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bea r n a ti on

A legacy for life

The Bogan Family Endowed Scholarship By Jeff Roedel

A STRONG BREEZE glances off the sheen of a cherry red fire engine, and just as Robert Bogan Jr. ’43 leans back in his chair to take in the weather of a mild March evening, a sharp alarm rings out. “Bringgggg! Bringgggg!” echoes loudly through the station, and despite his 89 years, Bogan’s thin frame bolts to attention. “Let’s go! Let’s go!” he shouts with a sly smirk and the remnant muscle memory of a much younger man who was often drafted into volunteer service to help quell the feral flames. “My daddy was fire chief for 46 years,” Bogan recalls, “and we had an interesting life with daddy being in the fire business.” Indeed, the station he’s sitting in on Government Street still bears the family name, as does the Robert A. Bogan Baton Rouge Fire Museum inside the historic downtown building that now houses the Arts Council of Greater Baton Rouge. The other men gathered at the station claim this name, too. They are Bogan’s sons and grandsons, and they are here to talk about the endowed scholarship their patriarch has established for the high school they all share in common. While he served in the U.S. Navy during WWII and conducted a long career in insurance, the fullness of Bogan’s life has, to a large degree, been defined by two venerable institutions: the Baton Rouge Fire Department and Catholic High School. “It’s something I wanted to do for a long time,” Bogan says of the new scholarship. “[Catholic High faculty] instill in you a lot of good values—not only religious, but in education. I think so much of the catholic education. It is second to none.” In the 2015-16 academic year alone, the school has awarded nearly $775,000 in need-based tuition assistance thanks to its endowment program. Administrators say Bogan’s gift, along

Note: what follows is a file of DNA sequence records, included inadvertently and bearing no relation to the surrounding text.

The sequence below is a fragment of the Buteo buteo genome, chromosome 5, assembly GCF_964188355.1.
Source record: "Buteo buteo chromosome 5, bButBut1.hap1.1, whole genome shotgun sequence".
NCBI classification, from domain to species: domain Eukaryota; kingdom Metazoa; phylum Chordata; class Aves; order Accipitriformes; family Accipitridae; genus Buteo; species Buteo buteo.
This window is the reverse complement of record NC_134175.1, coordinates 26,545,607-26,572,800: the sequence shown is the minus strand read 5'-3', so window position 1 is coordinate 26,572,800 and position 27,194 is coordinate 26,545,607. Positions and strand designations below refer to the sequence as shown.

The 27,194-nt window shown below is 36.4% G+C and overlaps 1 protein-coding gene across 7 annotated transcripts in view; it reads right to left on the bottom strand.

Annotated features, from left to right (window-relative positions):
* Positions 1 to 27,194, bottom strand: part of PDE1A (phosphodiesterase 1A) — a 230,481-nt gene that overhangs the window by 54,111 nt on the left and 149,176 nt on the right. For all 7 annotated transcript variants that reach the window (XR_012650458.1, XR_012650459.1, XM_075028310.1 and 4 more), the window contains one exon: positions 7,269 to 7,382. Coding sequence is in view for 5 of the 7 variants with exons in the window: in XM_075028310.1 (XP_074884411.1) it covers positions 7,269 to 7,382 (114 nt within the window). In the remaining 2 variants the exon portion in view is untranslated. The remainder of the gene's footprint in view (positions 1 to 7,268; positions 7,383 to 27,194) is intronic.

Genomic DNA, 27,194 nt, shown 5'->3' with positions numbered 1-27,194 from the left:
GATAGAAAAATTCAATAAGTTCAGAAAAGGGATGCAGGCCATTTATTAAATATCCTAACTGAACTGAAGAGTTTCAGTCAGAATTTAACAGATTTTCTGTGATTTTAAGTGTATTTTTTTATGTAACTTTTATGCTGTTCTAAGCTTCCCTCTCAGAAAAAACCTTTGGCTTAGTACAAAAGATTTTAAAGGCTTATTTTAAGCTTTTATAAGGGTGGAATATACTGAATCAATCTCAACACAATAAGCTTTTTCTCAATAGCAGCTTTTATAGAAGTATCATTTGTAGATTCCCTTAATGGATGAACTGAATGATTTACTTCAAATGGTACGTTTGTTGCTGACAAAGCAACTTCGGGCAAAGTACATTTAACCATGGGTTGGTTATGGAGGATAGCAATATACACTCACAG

with the many endowed scholarships throughout the years, has strengthened the mission of Catholic High School. For Bogan, the love of CHS has extended beyond his own glory days at the school in the pre-war era to become an experience he has celebrated and shared with the generations that have followed. He views this new scholarship as an extension of this gifting to his family and a chance to grant those who might not otherwise be able to afford it the opportunity to share in that legacy, too. Each time a son or grandson has walked across the stage and received a diploma from Catholic High School, Bogan has been overcome with pride and appreciation. What does that feel like? “Like my job is finished,” he says, tearing up a bit, but with a smile. Before he gets too emotional, he lets a little more of that dry sense of humor fly. “And now I can cut them loose,” he adds with a laugh. With confidence, Bogan describes a CHS education as being a “cut above” the rest. For example, grandson Robert Bogan IV ’04 counts the unique and challenging classes at CHS as the fuel that ignited his passion for the engineering field. “They instilled in us critical thinking,” Robert says. Now designing roadways and infrastructure with a local civil engineering firm, he was able to take architectural classes and design projects while in high school. “The fellas I went to school with turned out to be great fellas and intellectual people,” Bogan says. “ That’s what I wanted for my sons and grandsons, for them to be intellectual. And I think they got more than that at Catholic High School.”

A Brothers of the Sacred Heart School Since 1894

Bear Facts - Summer 2016  
Bear Facts - Summer 2016